By Tim Hayes

As one ages, one faces an existential choice.  Do the opinions, assumptions, and beliefs accumulated over a lifetime become rigid, calcified, and inflexible – or does experience lead to a greater willingness to accommodate opposing views on the way perhaps toward dialogue and compromise?

It’s a question worth mulling right about now, as the 2016 presidential campaign gains steam.

Ready for some true confessions?  Four years ago, my thoughts had set like concrete into ramrod, immutable truths.  If you disagreed, you weren’t just misinformed and misguided, you were flat-out wrong.  But as more time goes by, something’s happened to alter the way the world gets viewed.  It reminds me of a song by Billy Joel called “Shades of Grey,” in which he sings:

Now with the wisdom of years, I try to reason things out / And the only people I fear are those who never have doubts / Save us all from arrogant men, and all the causes they’re for / I won’t be righteous again, I’m not that sure anymore / Shades of grey wherever I go, the more I find out the less that I know / There ain’t no rainbows shining on me, shades of grey are the colors I see

Watching and listening to some of the early hopefuls for the presidential nomination, I can’t help but think – and pray – that some of the more bombastic personalities will flame out in short order, after having grabbed the megaphone and had their noisy flash-in-the-pan moment.  Egomania may be one thing.  Rampaging egomania, in pursuit of the highest office in the land, is quite another.

What happened to meeting in the middle?  When did the belief seize so many millions of Americans, on both sides of the political divide, that something they consider the “best” answer to a problem must be the “only” answer?  And not just the “only” answer, but an answer that everyone must agree to, 100 percent, or all hell promises to break loose?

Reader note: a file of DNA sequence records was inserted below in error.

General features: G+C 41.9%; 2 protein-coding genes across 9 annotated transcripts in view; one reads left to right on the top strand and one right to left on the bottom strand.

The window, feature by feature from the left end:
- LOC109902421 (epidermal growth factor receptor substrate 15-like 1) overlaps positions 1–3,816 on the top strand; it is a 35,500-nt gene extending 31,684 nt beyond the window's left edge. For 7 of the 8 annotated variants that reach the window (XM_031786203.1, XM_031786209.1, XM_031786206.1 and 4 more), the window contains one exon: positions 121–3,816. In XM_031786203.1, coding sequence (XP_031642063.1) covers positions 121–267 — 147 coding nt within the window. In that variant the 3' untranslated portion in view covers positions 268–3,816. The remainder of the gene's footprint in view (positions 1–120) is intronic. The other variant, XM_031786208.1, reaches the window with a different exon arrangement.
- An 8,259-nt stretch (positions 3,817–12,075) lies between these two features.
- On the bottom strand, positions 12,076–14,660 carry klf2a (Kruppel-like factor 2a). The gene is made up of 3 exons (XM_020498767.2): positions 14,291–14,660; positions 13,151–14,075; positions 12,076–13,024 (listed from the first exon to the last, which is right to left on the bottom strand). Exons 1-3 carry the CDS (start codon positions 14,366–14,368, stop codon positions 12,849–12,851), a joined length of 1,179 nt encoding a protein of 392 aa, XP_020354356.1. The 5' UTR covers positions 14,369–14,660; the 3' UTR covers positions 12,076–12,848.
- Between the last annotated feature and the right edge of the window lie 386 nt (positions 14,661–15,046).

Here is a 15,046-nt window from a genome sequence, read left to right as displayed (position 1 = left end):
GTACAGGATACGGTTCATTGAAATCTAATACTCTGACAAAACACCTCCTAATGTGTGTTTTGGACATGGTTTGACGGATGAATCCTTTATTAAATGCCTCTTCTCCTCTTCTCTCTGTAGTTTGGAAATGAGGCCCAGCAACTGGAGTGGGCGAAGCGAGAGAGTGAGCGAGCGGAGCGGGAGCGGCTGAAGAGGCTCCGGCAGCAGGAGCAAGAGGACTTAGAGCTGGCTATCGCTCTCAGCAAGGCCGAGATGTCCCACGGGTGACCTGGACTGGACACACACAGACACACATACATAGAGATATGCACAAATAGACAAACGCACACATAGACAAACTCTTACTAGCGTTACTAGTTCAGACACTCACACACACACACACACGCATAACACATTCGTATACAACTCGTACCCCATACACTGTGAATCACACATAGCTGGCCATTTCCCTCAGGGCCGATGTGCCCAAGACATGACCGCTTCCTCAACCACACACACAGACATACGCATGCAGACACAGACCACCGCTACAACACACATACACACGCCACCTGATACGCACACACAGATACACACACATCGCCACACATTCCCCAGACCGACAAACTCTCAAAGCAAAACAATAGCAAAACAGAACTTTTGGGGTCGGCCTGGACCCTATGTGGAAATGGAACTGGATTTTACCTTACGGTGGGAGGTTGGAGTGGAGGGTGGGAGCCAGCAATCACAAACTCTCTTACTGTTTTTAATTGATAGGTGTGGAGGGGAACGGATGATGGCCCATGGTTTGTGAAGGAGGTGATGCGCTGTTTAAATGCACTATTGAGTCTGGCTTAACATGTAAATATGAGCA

Does anything else in life work that way?  If you think your local supermarket charges too much for a loaf of bread, do you call out the store manager for a heated shouting match in full view of shoppers until you win back those precious five cents?  If a row of hedges falls directly on a property line, do you haul your neighbor into court for not maintaining it properly?  Holy Hannah, I hope not.

Let’s cross our fingers and hope for the best, as the politicians careen through the primaries and debates toward the nomination a year from now at the conventions.  (Good God, we have an entire year of this craziness ahead!)

Nobody’s always 100 percent right.  Nobody’s always 100 percent wrong.  Sure, some ideas and ideals remain bedrock, and shouldn’t be tampered with.  But for Pete’s sake, most things can still be approached with a pliable and open mind.  Not unlike one presidential hopeful, who, being confronted after citing an unanticipated viewpoint, said, “I don’t know about you, lady, but when I get to the pearly gates, I’m going to have an answer for what I’ve done for the poor.”

The world remains chock-full of compromises.  “You can’t have everything,” as comedian Steven Wright once remarked.  “Where would you put it?”  There’s got to be room in the middle.  You know, where all the sane people live.

Or, again, as sung by Mr. Joel:

Once there were trenches and walls, and only one point of view / Fight ‘til the other man falls, kill him before he kills you / These days the edges are blurred, I’m old and tired of war / I hear the other man’s words, I’m not that sure anymore / Shades of grey are all that I find when I look to the enemy line / Black and white were so easy for me, but shades of grey are the colors I see

Copyright 2015 Transverse Park Productions LLC and Tim Hayes Consulting

“Shades of Grey” Lyrics: Copyright 1993 Universal Music Publishing Group